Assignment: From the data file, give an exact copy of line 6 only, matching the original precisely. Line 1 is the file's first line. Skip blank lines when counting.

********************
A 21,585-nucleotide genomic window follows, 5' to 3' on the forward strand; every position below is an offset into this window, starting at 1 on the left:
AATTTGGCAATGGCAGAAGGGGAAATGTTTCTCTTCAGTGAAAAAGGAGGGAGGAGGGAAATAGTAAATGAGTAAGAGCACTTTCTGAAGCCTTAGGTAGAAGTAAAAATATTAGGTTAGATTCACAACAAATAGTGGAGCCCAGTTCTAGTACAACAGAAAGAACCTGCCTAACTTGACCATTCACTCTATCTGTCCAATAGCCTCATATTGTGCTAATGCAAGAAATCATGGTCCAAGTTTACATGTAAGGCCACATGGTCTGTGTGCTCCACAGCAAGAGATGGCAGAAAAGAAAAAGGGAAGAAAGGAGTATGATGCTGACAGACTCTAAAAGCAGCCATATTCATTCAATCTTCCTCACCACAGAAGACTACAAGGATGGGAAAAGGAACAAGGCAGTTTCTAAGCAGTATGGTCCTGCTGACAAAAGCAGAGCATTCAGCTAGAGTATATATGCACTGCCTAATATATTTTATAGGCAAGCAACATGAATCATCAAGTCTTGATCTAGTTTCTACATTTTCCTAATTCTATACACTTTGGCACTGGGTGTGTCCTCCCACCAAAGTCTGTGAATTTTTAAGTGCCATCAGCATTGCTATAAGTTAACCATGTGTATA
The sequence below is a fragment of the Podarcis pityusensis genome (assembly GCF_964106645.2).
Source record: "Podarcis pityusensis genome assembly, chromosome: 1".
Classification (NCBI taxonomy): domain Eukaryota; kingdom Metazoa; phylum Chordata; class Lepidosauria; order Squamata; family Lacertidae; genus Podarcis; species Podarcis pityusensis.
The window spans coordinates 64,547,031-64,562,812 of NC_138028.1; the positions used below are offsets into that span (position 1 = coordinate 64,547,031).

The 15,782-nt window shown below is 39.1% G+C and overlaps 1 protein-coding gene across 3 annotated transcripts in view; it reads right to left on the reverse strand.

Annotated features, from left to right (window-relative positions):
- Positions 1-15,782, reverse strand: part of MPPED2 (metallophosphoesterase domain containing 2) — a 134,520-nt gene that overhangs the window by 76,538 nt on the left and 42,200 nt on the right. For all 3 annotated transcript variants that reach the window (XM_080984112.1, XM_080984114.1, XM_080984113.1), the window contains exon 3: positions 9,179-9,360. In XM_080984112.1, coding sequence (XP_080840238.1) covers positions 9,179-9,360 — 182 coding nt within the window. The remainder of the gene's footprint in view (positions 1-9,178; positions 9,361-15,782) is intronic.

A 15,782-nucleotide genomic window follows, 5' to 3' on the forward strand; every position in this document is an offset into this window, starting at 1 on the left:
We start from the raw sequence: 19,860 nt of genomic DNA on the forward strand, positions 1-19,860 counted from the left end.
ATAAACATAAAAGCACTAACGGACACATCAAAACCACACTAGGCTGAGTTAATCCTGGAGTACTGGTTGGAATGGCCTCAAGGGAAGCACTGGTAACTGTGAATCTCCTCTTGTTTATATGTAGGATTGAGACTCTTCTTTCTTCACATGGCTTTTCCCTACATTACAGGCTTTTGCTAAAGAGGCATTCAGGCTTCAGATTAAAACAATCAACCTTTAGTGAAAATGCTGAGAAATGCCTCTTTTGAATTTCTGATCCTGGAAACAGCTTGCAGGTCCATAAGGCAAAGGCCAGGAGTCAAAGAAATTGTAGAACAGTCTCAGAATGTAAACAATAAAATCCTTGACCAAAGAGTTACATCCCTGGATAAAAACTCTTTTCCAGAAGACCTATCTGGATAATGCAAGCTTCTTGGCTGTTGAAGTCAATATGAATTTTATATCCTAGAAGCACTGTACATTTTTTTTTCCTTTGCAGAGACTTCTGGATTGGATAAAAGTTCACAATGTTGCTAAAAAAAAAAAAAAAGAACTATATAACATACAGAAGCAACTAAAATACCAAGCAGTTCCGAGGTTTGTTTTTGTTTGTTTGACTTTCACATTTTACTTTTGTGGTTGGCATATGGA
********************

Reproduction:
The window spans coordinates 64,547,031-64,562,812 of NC_138028.1; the positions used below are offsets into that span (position 1 = coordinate 64,547,031).